Coral ecologist, Miami, Florida
Like a midwife, Margaret Miller raises coral from larvae and then rejoins them to reefs. “In the biblical terminology, our goal is to restore the fruitfulness of corals,” she said.
Coral reefs around the world faced massive bleaching events after a heatwave that lasted from 2014 to 2017, and many, like the ones in the Florida Keys near Miller’s home, weren’t doing well in the first place. Some reefs lost 50 to 70 percent of their coral. “It’s very sobering,” said Miller, who is the research director for SECORE International. “The corals have declined so breathtakingly fast and recently.”
Image: Jonathan Bartlett
It’s not just that corals are dying, but they seem to have an impaired ability to reproduce, which is why Miller and her team begin with sexual reproduction. Cloning corals has been somewhat effective in the past, but SECORE’s approach, though more complicated, is promising.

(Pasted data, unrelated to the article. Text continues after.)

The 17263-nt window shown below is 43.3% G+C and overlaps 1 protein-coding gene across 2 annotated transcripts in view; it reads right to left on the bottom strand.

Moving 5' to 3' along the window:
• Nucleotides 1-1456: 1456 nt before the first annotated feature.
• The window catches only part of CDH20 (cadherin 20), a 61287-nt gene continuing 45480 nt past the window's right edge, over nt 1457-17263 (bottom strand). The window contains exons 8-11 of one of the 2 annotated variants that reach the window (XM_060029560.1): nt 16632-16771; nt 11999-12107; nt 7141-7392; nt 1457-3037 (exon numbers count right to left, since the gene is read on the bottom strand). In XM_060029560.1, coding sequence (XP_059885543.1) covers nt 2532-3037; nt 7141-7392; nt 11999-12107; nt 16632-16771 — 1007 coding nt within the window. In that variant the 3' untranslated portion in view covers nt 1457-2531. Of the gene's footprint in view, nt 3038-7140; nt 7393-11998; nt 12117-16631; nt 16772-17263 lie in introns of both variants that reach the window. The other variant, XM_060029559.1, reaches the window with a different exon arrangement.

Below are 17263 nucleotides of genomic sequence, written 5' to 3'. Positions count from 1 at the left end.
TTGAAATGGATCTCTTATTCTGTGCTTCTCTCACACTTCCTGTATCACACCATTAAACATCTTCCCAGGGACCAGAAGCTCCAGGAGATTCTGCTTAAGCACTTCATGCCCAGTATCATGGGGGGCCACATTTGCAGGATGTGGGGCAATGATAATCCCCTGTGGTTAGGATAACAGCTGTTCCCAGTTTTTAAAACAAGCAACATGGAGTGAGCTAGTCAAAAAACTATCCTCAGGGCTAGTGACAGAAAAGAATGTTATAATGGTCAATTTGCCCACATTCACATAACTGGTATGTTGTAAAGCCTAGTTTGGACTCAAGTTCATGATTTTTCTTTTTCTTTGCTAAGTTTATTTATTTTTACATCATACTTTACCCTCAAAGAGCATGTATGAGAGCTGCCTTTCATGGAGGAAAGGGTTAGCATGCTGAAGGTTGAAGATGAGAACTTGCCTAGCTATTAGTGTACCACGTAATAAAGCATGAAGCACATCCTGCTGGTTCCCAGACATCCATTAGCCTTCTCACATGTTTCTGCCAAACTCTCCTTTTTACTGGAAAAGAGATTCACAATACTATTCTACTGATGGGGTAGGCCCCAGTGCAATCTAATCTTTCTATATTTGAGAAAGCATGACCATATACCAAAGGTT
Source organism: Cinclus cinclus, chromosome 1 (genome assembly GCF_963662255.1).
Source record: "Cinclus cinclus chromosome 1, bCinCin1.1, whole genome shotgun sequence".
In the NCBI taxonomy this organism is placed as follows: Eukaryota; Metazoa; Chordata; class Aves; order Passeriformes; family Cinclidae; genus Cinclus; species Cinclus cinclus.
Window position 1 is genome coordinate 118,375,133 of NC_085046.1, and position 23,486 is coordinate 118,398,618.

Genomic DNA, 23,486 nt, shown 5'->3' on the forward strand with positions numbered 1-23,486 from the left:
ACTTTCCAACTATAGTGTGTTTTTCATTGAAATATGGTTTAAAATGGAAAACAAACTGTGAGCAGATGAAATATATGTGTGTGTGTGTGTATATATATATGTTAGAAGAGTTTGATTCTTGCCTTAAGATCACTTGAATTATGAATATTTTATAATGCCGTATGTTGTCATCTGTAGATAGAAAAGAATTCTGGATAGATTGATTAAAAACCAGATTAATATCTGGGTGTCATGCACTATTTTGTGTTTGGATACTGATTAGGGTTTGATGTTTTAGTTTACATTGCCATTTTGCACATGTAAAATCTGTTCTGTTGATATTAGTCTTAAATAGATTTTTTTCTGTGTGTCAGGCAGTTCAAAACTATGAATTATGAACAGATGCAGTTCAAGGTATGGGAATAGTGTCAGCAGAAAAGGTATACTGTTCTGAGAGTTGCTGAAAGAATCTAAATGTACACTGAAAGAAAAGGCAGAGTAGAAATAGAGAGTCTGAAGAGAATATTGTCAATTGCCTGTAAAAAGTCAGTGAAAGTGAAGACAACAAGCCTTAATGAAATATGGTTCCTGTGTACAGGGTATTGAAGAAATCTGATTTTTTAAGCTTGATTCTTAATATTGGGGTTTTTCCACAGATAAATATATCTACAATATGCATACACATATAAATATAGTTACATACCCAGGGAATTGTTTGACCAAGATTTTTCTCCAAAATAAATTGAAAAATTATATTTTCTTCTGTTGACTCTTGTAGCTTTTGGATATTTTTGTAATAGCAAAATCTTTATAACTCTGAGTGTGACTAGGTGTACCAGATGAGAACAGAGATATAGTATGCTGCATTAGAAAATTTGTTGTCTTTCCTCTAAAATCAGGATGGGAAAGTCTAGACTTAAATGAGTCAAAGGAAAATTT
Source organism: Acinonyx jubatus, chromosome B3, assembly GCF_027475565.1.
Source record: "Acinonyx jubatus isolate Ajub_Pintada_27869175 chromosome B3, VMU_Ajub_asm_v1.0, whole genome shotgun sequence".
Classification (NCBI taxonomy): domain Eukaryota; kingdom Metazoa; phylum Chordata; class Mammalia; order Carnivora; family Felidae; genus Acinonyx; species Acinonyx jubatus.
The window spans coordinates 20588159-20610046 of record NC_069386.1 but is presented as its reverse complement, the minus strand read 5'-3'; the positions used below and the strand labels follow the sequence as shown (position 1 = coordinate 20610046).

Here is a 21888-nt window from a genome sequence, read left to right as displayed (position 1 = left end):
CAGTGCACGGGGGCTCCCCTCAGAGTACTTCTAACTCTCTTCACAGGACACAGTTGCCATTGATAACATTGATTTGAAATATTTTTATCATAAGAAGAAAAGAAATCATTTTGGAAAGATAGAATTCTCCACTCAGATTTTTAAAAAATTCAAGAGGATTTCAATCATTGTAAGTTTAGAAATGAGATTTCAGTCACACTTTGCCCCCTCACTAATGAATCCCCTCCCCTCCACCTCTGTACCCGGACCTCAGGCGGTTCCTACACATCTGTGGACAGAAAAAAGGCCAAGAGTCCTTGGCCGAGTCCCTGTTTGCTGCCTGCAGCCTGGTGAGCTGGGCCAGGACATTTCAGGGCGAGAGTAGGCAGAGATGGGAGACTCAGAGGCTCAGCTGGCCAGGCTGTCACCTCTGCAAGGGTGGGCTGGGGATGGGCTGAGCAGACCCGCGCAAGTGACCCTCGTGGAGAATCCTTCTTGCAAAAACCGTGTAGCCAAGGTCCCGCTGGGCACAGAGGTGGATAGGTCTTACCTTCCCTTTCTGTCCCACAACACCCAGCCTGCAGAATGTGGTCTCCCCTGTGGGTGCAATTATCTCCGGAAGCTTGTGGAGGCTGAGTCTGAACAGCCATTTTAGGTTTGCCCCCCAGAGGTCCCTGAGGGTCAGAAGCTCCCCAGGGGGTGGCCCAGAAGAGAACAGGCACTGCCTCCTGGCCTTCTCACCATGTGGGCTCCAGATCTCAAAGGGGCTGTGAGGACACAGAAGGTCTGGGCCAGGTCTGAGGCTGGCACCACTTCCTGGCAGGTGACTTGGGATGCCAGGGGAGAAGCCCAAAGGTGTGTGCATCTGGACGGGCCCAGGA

“I wanted to play a role in alleviating that human detriment on nature,” she said.
Before her current job, Miller worked 19 years for the National Oceanic and Atmospheric Administration, whose mission of stewardship resonated with her biblical outlook. “I draw hope from the understanding that God loves creation . . . but also God promises to renew creation.”
Miller stands on the shoulders of her mother, who earned a master’s degree in math and taught at the college level. “She experienced tremendous hurdles. Professors would explicitly refuse to talk to her and answer her questions because she was a female,” she said.
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